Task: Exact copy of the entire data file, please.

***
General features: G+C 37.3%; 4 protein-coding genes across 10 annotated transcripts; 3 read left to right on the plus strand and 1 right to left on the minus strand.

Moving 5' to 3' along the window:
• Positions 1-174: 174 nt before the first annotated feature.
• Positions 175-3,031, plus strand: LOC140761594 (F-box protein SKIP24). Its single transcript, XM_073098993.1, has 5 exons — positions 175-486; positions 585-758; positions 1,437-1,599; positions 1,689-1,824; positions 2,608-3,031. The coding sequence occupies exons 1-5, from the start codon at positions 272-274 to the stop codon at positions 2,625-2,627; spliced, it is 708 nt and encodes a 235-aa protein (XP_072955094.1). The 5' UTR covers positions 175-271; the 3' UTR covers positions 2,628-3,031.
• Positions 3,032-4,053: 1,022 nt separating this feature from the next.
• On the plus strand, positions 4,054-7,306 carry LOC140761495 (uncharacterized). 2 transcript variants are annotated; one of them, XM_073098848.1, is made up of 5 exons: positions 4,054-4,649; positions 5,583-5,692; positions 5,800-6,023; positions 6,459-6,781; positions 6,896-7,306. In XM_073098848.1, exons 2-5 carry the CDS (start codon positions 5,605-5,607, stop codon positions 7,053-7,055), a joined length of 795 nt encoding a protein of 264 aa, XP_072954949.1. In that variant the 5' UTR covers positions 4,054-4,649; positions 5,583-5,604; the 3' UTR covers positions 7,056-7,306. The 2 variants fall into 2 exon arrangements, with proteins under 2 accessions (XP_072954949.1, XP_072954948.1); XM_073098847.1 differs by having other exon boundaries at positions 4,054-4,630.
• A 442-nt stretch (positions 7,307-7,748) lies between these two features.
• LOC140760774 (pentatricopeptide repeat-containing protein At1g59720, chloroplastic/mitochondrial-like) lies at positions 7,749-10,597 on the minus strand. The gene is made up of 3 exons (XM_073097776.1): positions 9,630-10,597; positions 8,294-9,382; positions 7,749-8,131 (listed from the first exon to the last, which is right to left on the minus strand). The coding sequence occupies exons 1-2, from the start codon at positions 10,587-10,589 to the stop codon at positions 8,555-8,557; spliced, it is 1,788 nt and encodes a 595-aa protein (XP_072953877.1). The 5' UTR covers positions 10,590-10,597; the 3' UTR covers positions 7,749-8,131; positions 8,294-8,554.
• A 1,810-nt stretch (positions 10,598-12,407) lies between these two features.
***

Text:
General features: G+C 37.3%; 4 protein-coding genes across 10 annotated transcripts; 3 read left to right on the plus strand and 1 right to left on the minus strand.

Moving 5' to 3' along the window:
• Positions 1-174: 174 nt before the first annotated feature.
• Positions 175-3,031, plus strand: LOC140761594 (F-box protein SKIP24). Its single transcript, XM_073098993.1, has 5 exons — positions 175-486; positions 585-758; positions 1,437-1,599; positions 1,689-1,824; positions 2,608-3,031. The coding sequence occupies exons 1-5, from the start codon at positions 272-274 to the stop codon at positions 2,625-2,627; spliced, it is 708 nt and encodes a 235-aa protein (XP_072955094.1). The 5' UTR covers positions 175-271; the 3' UTR covers positions 2,628-3,031.
• Positions 3,032-4,053: 1,022 nt separating this feature from the next.
• On the plus strand, positions 4,054-7,306 carry LOC140761495 (uncharacterized). 2 transcript variants are annotated; one of them, XM_073098848.1, is made up of 5 exons: positions 4,054-4,649; positions 5,583-5,692; positions 5,800-6,023; positions 6,459-6,781; positions 6,896-7,306. In XM_073098848.1, exons 2-5 carry the CDS (start codon positions 5,605-5,607, stop codon positions 7,053-7,055), a joined length of 795 nt encoding a protein of 264 aa, XP_072954949.1. In that variant the 5' UTR covers positions 4,054-4,649; positions 5,583-5,604; the 3' UTR covers positions 7,056-7,306. The 2 variants fall into 2 exon arrangements, with proteins under 2 accessions (XP_072954949.1, XP_072954948.1); XM_073098847.1 differs by having other exon boundaries at positions 4,054-4,630.
• A 442-nt stretch (positions 7,307-7,748) lies between these two features.
• LOC140760774 (pentatricopeptide repeat-containing protein At1g59720, chloroplastic/mitochondrial-like) lies at positions 7,749-10,597 on the minus strand. The gene is made up of 3 exons (XM_073097776.1): positions 9,630-10,597; positions 8,294-9,382; positions 7,749-8,131 (listed from the first exon to the last, which is right to left on the minus strand). The coding sequence occupies exons 1-2, from the start codon at positions 10,587-10,589 to the stop codon at positions 8,555-8,557; spliced, it is 1,788 nt and encodes a 595-aa protein (XP_072953877.1). The 5' UTR covers positions 10,590-10,597; the 3' UTR covers positions 7,749-8,131; positions 8,294-8,554.
• A 1,810-nt stretch (positions 10,598-12,407) lies between these two features.